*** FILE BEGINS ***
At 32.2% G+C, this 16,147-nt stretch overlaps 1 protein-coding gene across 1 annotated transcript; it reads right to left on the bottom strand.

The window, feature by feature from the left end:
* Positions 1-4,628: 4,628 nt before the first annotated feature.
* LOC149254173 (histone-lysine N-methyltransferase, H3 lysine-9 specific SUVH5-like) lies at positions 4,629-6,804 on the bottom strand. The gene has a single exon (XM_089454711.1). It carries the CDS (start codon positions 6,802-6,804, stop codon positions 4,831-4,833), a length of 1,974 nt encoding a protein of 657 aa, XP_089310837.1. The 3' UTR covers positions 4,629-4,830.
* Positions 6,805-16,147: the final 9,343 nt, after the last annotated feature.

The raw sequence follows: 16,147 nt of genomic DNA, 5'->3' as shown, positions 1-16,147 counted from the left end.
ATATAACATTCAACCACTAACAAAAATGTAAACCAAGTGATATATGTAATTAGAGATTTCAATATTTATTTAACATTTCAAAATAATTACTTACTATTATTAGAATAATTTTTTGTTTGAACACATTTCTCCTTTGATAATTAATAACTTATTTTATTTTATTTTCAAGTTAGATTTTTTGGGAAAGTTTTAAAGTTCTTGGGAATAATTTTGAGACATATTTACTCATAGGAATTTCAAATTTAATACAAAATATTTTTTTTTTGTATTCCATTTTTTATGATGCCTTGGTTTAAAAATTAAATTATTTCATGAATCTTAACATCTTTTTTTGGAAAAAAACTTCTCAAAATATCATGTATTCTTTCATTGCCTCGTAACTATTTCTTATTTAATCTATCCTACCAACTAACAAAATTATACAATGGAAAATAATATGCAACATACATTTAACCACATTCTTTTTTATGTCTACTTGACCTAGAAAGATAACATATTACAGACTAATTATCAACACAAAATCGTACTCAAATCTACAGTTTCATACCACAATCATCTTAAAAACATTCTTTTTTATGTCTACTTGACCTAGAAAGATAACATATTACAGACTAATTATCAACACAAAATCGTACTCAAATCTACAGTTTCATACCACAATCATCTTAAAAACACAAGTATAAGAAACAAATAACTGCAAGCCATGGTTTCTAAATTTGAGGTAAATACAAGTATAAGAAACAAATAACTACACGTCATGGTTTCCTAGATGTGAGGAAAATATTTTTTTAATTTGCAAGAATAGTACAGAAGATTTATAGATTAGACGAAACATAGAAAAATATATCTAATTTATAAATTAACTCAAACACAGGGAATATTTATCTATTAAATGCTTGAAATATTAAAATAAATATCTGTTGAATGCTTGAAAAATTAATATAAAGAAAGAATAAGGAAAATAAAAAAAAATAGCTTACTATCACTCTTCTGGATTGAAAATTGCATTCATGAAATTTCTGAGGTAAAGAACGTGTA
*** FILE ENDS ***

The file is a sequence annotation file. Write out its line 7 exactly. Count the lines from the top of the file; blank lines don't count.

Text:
ATATAACATTCAACCACTAACAAAAATGTAAACCAAGTGATATATGTAATTAGAGATTTCAATATTTATTTAACATTTCAAAATAATTACTTACTATTATTAGAATAATTTTTTGTTTGAACACATTTCTCCTTTGATAATTAATAACTTATTTTATTTTATTTTCAAGTTAGATTTTTTGGGAAAGTTTTAAAGTTCTTGGGAATAATTTTGAGACATATTTACTCATAGGAATTTCAAATTTAATACAAAATATTTTTTTTTTGTATTCCATTTTTTATGATGCCTTGGTTTAAAAATTAAATTATTTCATGAATCTTAACATCTTTTTTTGGAAAAAAACTTCTCAAAATATCATGTATTCTTTCATTGCCTCGTAACTATTTCTTATTTAATCTATCCTACCAACTAACAAAATTATACAATGGAAAATAATATGCAACATACATTTAACCACATTCTTTTTTATGTCTACTTGACCTAGAAAGATAACATATTACAGACTAATTATCAACACAAAATCGTACTCAAATCTACAGTTTCATACCACAATCATCTTAAAAACATTCTTTTTTATGTCTACTTGACCTAGAAAGATAACATATTACAGACTAATTATCAACACAAAATCGTACTCAAATCTACAGTTTCATACCACAATCATCTTAAAAACACAAGTATAAGAAACAAATAACTGCAAGCCATGGTTTCTAAATTTGAGGTAAATACAAGTATAAGAAACAAATAACTACACGTCATGGTTTCCTAGATGTGAGGAAAATATTTTTTTAATTTGCAAGAATAGTACAGAAGATTTATAGATTAGACGAAACATAGAAAAATATATCTAATTTATAAATTAACTCAAACACAGGGAATATTTATCTATTAAATGCTTGAAATATTAAAATAAATATCTGTTGAATGCTTGAAAAATTAATATAAAGAAAGAATAAGGAAAATAAAAAAAAATAGCTTACTATCACTCTTCTGGATTGAAAATTGCATTCATGAAATTTCTGAGGTAAAGAACGTGTA